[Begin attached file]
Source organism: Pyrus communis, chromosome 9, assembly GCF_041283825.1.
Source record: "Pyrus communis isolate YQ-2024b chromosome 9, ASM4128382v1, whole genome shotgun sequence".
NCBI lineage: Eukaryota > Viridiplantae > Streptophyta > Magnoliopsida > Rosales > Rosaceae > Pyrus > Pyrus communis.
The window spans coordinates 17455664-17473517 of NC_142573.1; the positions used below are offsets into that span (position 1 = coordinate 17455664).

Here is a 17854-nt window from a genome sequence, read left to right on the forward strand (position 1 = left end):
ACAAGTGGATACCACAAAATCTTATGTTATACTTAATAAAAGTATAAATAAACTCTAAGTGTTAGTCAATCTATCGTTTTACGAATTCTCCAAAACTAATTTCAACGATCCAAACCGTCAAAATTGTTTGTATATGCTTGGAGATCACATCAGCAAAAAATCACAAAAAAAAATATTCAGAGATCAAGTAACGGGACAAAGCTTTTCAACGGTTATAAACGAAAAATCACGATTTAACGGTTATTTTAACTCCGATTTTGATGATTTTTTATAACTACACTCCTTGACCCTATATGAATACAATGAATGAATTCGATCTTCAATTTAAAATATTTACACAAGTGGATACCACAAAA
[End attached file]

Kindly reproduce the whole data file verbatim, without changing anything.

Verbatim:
Source organism: Pyrus communis, chromosome 9, assembly GCF_041283825.1.
Source record: "Pyrus communis isolate YQ-2024b chromosome 9, ASM4128382v1, whole genome shotgun sequence".
NCBI lineage: Eukaryota > Viridiplantae > Streptophyta > Magnoliopsida > Rosales > Rosaceae > Pyrus > Pyrus communis.
The window spans coordinates 17455664-17473517 of NC_142573.1; the positions used below are offsets into that span (position 1 = coordinate 17455664).

Here is a 17854-nt window from a genome sequence, read left to right on the forward strand (position 1 = left end):
ACAAGTGGATACCACAAAATCTTATGTTATACTTAATAAAAGTATAAATAAACTCTAAGTGTTAGTCAATCTATCGTTTTACGAATTCTCCAAAACTAATTTCAACGATCCAAACCGTCAAAATTGTTTGTATATGCTTGGAGATCACATCAGCAAAAAATCACAAAAAAAAATATTCAGAGATCAAGTAACGGGACAAAGCTTTTCAACGGTTATAAACGAAAAATCACGATTTAACGGTTATTTTAACTCCGATTTTGATGATTTTTTATAACTACACTCCTTGACCCTATATGAATACAATGAATGAATTCGATCTTCAATTTAAAATATTTACACAAGTGGATACCACAAAA